‘Lock your doors:’ Canada police hunt teen slaying suspects

The Royal Canadian Mounted Police released photos on July 23, 2019 of Kam McLeod, 19, and Bryer Schmegelsky, 18, from Port Alberni, British Columbia, who are considered main suspects in the slayings of 23-year-old Australian Lucas Fowler, and his US girlfriend Chynna Deese, 24, who were discovered shot to death on July 15 along the side of the Alaska Highway near Liard Hot Springs, British Columbia. (AFP)
Updated 30 July 2019

‘Lock your doors:’ Canada police hunt teen slaying suspects

  • Court records show he was charged with criminal harassment in December 2008

VANCOUVER, British Columbia: A search around the area of a remote northern Manitoba community has failed to find two teenagers who are suspects in the murder of three people in British Columbia, but police continued to urge local residents to stay inside Monday and lock their doors.
RCMP Cpl. Julie Courchaine told a news conference in Winnipeg that the agency received a tip Sunday afternoon that Kam McLeod and Bryer Schmegelsky may have been spotted in York Landing — about 55 miles (90 kilometers) from Gillam, where a vehicle that had been used by the suspects was found burned last week.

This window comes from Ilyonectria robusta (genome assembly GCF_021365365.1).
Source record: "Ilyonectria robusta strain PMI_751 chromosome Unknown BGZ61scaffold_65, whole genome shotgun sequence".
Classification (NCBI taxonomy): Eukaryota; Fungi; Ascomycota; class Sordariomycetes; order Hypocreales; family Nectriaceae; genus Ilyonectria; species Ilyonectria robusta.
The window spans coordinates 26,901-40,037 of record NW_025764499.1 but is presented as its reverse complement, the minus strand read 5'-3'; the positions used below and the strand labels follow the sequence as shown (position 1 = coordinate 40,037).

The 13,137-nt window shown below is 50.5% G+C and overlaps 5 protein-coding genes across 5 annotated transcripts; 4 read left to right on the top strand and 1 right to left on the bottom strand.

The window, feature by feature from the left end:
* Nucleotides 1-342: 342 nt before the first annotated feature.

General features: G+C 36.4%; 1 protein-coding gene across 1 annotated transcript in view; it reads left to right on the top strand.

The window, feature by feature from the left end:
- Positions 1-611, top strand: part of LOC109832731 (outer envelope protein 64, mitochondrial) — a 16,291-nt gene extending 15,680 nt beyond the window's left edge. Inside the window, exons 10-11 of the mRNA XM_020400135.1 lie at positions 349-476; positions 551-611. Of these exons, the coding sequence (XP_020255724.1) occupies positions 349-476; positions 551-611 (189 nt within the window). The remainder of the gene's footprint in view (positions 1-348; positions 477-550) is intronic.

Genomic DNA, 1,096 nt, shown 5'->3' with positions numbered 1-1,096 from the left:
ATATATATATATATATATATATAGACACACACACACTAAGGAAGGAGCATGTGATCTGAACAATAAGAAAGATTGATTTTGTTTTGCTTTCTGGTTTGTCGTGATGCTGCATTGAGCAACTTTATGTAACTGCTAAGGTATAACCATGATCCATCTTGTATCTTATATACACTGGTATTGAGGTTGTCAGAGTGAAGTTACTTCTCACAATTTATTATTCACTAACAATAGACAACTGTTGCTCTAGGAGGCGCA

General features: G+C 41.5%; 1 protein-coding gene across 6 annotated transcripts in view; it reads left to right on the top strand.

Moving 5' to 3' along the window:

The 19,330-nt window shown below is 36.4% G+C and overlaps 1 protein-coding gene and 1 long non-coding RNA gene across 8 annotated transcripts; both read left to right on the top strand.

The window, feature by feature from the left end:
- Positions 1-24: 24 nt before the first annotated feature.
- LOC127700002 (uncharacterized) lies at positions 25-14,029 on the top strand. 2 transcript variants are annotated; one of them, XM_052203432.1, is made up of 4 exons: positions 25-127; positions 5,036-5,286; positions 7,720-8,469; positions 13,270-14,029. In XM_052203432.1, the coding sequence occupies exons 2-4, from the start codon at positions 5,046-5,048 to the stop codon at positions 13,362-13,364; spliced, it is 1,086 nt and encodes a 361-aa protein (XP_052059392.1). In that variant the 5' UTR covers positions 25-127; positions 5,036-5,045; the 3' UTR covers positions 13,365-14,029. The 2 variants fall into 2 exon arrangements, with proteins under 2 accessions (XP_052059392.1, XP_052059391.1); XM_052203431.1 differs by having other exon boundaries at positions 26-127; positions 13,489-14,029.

“It is critical that residents of York Landing remain vigilant and stay indoors as much as possible with their doors locked, and to report anything suspicious by calling their local police immediately,” Courchaine said.
McLeod, 19, and Schmegelsky, 18, have been charged with second-degree murder in the death of Leonard Dyck, a University of British Columbia professor, whose body was found last week in British Columbia.
They are also suspects in the fatal shootings of Australian Lucas Fowler and his American girlfriend Chynna Deese of Charlotte, North Carolina, whose bodies were found July 15 along the Alaska Highway about 500 kilometers (300 miles) from Dyck’s killing.
The Royal Canadian Mounted Police said the Royal Canadian Air Force was assisting with the search.
On Monday afternoon, the RCMP tweeted they still have not been able to verify if the two teens are in the area.
“After a thorough & exhaustive search, #rcmpmb has not been able to substantiate the tip in York Landing. RCMP resources will continue to be in the York Landing & Gillam areas,” the tweet said.
“We thank the community for their patience & understanding & ask them to continue to be vigilant.”
Police earlier had been searching further east in the town of Gillam, aided by tracking dogs and drones.
The tip about the possible sighting came from members of the Bear Clan Patrol, an indigenous-led neighborhood watch group that was invited by the Assembly of Manitoba Chiefs to help ease residents’ fears.